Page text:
Given all these things, I have made the relatively easy decision that I would retire, and effective January 6th, I left the workforce. I want to thank publicly my manager, Peter Underwood, who had held my position open for me to return to since I went on medical leave on December 5th, 2018.

So this is the last post that I will make on PeteWhoDidNotTweet. In the next week or so, I plan on removing the social media accounts I’ve been using. The website will remain up and running till the next time I’m supposed to renew it. I’ve set it to not renew, so at some stage, GoDaddy will no doubt expire it. If you need anything from the site, I suggest you copy it sooner rather than later.

The time has come …

… the walrus said, to speak of many things!

2019 was for me, in many ways, my “Annis Horribilis”. My mother passed away in early January, I suffered through a fair chunk of the year through chronic pain, and in mid December, my father also passed away.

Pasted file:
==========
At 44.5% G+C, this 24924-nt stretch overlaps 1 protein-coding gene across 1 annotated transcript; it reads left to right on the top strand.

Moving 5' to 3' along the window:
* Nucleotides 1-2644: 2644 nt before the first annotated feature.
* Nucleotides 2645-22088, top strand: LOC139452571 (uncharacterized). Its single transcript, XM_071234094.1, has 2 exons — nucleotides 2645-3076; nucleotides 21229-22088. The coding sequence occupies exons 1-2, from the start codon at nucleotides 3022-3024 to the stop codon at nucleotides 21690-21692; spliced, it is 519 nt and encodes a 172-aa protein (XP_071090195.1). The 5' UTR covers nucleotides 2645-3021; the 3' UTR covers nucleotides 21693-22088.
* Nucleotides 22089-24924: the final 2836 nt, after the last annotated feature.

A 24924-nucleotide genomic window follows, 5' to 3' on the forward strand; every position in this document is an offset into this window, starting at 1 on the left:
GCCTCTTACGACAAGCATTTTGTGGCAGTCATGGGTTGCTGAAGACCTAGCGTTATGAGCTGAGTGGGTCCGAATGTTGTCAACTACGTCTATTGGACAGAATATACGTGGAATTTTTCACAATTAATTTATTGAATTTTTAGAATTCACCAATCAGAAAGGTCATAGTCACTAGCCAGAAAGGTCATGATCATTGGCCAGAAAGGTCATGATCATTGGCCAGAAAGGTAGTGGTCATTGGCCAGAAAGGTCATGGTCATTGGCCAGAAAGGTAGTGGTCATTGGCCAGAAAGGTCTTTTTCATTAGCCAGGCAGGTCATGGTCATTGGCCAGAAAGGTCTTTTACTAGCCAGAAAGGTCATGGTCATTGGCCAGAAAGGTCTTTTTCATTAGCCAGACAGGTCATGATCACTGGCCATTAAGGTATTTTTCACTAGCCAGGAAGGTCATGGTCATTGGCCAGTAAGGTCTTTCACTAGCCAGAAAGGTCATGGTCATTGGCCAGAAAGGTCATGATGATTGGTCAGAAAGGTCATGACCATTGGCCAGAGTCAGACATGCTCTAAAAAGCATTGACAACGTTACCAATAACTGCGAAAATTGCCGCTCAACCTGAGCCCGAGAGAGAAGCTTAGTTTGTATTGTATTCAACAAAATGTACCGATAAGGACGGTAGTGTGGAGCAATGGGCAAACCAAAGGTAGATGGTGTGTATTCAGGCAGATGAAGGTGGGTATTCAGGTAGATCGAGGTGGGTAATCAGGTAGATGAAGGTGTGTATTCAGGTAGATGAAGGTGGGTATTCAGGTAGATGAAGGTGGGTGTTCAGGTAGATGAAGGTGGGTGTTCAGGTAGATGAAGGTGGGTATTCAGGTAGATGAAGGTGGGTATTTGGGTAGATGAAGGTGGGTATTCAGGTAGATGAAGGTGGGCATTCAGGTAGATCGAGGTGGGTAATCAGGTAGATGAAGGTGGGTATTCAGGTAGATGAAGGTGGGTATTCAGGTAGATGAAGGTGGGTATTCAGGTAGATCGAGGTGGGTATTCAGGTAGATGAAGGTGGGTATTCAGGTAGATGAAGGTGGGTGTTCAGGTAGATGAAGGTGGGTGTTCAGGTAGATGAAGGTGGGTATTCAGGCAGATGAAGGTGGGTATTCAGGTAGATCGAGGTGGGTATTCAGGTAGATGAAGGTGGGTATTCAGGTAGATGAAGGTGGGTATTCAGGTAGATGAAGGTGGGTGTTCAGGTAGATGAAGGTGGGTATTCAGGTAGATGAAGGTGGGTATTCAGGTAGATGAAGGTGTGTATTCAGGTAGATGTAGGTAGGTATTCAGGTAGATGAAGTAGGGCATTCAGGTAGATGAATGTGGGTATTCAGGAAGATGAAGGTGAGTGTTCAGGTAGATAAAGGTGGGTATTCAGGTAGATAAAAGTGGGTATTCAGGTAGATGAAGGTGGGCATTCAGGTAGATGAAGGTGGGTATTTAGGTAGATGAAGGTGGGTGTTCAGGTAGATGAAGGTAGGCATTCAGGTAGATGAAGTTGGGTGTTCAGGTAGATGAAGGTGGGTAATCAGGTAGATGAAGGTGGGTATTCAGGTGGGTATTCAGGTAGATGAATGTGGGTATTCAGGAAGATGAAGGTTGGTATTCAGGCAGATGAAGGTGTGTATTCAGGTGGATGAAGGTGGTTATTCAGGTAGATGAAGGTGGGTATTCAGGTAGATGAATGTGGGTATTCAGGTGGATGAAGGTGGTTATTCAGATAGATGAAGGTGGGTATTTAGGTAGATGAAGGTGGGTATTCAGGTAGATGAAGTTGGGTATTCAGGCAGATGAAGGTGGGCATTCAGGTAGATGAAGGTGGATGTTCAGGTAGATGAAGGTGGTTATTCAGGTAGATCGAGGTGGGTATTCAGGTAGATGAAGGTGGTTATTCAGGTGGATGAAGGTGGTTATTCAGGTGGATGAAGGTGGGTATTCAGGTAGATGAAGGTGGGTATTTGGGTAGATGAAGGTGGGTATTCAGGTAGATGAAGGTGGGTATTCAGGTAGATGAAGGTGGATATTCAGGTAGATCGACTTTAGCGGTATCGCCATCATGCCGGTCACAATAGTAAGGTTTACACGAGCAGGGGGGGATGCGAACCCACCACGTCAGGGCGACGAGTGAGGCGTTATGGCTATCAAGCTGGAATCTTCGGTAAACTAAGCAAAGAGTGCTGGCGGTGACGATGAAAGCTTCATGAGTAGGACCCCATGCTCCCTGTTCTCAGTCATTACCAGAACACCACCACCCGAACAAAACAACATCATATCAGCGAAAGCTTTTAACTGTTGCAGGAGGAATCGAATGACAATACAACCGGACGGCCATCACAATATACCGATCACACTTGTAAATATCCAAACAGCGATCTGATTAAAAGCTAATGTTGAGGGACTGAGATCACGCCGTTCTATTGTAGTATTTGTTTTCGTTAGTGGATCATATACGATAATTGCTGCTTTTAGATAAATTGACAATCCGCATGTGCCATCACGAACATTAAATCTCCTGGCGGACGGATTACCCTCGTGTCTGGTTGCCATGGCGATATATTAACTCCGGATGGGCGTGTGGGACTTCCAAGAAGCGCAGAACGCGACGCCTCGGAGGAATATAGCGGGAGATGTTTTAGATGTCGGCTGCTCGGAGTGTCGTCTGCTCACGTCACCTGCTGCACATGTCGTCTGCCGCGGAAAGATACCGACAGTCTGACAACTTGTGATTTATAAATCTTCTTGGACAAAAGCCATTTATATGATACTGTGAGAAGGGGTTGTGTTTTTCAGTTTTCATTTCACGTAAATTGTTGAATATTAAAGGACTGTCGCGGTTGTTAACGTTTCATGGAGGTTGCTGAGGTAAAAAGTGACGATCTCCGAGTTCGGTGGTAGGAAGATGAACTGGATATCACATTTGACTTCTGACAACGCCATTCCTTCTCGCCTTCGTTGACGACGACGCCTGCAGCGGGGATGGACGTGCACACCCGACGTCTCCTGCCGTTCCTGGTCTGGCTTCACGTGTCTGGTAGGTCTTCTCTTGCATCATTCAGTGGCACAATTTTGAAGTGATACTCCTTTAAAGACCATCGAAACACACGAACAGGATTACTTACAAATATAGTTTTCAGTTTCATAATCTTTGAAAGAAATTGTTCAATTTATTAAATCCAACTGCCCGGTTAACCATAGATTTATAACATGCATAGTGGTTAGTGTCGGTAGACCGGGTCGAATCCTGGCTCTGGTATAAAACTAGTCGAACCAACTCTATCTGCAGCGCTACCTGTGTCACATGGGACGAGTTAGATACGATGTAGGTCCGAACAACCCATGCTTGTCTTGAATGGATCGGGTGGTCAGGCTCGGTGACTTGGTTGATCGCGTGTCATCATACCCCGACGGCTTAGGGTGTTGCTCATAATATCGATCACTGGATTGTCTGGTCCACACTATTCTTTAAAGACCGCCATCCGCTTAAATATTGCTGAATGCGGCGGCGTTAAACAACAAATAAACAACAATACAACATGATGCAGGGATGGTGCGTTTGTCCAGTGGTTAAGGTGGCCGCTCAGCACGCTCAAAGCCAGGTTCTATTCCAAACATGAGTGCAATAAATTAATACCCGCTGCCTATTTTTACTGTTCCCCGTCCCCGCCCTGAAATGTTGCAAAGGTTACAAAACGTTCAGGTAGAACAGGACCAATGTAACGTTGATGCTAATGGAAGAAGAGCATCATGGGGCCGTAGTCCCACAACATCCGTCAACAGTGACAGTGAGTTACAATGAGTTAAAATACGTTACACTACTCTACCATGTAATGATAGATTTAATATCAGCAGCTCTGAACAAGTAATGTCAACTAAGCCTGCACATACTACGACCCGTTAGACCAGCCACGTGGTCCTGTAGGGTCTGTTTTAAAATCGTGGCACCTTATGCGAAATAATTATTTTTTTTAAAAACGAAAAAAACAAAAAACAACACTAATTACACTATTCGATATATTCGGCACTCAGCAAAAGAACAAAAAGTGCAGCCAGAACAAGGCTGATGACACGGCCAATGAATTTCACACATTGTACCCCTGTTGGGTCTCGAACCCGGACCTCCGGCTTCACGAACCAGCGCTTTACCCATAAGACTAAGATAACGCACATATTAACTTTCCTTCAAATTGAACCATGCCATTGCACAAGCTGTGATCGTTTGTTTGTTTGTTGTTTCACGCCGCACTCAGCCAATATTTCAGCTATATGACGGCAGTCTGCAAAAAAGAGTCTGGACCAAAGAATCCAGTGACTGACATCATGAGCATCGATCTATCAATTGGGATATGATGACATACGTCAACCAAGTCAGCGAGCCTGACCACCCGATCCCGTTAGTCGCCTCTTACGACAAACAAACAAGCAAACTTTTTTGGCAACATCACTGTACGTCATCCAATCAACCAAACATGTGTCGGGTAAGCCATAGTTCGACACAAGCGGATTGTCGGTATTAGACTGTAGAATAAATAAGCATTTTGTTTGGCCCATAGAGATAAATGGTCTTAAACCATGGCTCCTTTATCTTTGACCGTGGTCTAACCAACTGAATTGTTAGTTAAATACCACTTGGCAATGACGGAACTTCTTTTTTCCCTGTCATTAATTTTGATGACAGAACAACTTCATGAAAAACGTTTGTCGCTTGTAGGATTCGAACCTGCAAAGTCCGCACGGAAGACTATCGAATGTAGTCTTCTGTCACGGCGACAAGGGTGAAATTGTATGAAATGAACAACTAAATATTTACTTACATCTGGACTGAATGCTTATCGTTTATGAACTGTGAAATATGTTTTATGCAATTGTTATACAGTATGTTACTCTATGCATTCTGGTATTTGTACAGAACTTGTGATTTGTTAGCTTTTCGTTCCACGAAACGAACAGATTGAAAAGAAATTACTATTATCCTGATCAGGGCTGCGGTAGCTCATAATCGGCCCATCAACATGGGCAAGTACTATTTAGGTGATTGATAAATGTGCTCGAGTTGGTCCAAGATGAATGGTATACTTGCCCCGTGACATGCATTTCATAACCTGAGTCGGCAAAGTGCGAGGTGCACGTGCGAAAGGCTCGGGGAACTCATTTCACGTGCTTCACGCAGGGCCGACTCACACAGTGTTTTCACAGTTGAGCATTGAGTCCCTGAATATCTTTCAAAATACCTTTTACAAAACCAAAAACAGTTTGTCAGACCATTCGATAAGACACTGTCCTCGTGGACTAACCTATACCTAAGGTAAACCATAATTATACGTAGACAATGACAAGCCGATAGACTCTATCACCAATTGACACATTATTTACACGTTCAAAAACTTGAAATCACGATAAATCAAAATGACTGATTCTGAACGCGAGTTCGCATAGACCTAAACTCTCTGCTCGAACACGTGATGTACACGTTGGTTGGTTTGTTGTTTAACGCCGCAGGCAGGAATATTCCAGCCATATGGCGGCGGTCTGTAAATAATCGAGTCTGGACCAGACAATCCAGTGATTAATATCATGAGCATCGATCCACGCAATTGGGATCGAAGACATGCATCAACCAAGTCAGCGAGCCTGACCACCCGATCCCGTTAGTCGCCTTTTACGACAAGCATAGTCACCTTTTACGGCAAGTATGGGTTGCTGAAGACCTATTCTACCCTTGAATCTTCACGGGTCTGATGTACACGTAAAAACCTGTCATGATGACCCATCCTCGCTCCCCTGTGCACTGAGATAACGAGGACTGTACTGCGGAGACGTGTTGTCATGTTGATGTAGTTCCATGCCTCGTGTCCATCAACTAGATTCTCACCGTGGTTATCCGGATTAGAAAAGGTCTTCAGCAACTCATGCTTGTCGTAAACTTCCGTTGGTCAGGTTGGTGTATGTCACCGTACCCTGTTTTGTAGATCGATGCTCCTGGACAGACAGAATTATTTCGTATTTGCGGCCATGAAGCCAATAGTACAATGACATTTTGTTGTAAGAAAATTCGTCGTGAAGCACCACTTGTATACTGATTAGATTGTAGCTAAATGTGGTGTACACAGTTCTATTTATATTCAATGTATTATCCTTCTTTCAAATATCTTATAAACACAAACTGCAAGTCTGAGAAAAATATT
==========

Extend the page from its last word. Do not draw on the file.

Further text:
Given all these things, I have made the relatively easy decision that I would retire, and effective January 6th, I left the workforce. I want to thank publicly my manager, Peter Underwood, who had held my position open for me to return to since I went on medical leave on December 5th, 2018.

So this is the last post that I will make on PeteWhoDidNotTweet. In the next week or so, I plan on removing the social media accounts I’ve been using. The website will remain up and running till the next time I’m supposed to renew it. I’ve set it to not renew, so at some stage, GoDaddy will no doubt expire it. If you need anything from the site, I suggest you copy it sooner rather than later.

Single Value Column Frequency Histogram Oracle 12c and later